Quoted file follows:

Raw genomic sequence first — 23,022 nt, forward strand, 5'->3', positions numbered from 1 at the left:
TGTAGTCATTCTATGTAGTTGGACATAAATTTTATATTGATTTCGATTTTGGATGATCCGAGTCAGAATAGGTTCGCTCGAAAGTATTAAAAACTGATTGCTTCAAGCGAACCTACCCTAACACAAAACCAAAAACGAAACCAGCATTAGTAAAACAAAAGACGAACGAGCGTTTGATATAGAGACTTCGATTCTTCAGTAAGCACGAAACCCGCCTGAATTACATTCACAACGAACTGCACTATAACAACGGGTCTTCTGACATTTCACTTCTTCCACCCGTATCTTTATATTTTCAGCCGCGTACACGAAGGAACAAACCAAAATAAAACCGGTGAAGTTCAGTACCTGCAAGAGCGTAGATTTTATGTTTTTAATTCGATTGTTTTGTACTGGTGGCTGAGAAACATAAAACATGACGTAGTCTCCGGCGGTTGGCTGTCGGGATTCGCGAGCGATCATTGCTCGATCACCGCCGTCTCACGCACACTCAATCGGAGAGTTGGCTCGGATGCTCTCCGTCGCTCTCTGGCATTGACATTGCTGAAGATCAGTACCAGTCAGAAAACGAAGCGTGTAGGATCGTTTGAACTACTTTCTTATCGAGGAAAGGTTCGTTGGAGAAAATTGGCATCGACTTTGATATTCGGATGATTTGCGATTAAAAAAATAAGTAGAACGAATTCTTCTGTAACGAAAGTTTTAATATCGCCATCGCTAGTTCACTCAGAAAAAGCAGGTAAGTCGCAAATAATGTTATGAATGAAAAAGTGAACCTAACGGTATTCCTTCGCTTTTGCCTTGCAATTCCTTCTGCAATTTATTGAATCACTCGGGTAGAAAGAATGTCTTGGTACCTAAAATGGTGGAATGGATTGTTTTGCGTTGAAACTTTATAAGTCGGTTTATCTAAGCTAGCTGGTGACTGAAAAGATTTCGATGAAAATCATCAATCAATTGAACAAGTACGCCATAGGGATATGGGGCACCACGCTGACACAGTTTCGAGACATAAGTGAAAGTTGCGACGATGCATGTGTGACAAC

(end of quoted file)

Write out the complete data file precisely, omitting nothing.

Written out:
Raw genomic sequence first — 23,022 nt, forward strand, 5'->3', positions numbered from 1 at the left:
TGTAGTCATTCTATGTAGTTGGACATAAATTTTATATTGATTTCGATTTTGGATGATCCGAGTCAGAATAGGTTCGCTCGAAAGTATTAAAAACTGATTGCTTCAAGCGAACCTACCCTAACACAAAACCAAAAACGAAACCAGCATTAGTAAAACAAAAGACGAACGAGCGTTTGATATAGAGACTTCGATTCTTCAGTAAGCACGAAACCCGCCTGAATTACATTCACAACGAACTGCACTATAACAACGGGTCTTCTGACATTTCACTTCTTCCACCCGTATCTTTATATTTTCAGCCGCGTACACGAAGGAACAAACCAAAATAAAACCGGTGAAGTTCAGTACCTGCAAGAGCGTAGATTTTATGTTTTTAATTCGATTGTTTTGTACTGGTGGCTGAGAAACATAAAACATGACGTAGTCTCCGGCGGTTGGCTGTCGGGATTCGCGAGCGATCATTGCTCGATCACCGCCGTCTCACGCACACTCAATCGGAGAGTTGGCTCGGATGCTCTCCGTCGCTCTCTGGCATTGACATTGCTGAAGATCAGTACCAGTCAGAAAACGAAGCGTGTAGGATCGTTTGAACTACTTTCTTATCGAGGAAAGGTTCGTTGGAGAAAATTGGCATCGACTTTGATATTCGGATGATTTGCGATTAAAAAAATAAGTAGAACGAATTCTTCTGTAACGAAAGTTTTAATATCGCCATCGCTAGTTCACTCAGAAAAAGCAGGTAAGTCGCAAATAATGTTATGAATGAAAAAGTGAACCTAACGGTATTCCTTCGCTTTTGCCTTGCAATTCCTTCTGCAATTTATTGAATCACTCGGGTAGAAAGAATGTCTTGGTACCTAAAATGGTGGAATGGATTGTTTTGCGTTGAAACTTTATAAGTCGGTTTATCTAAGCTAGCTGGTGACTGAAAAGATTTCGATGAAAATCATCAATCAATTGAACAAGTACGCCATAGGGATATGGGGCACCACGCTGACACAGTTTCGAGACATAAGTGAAAGTTGCGACGATGCATGTGTGACAAC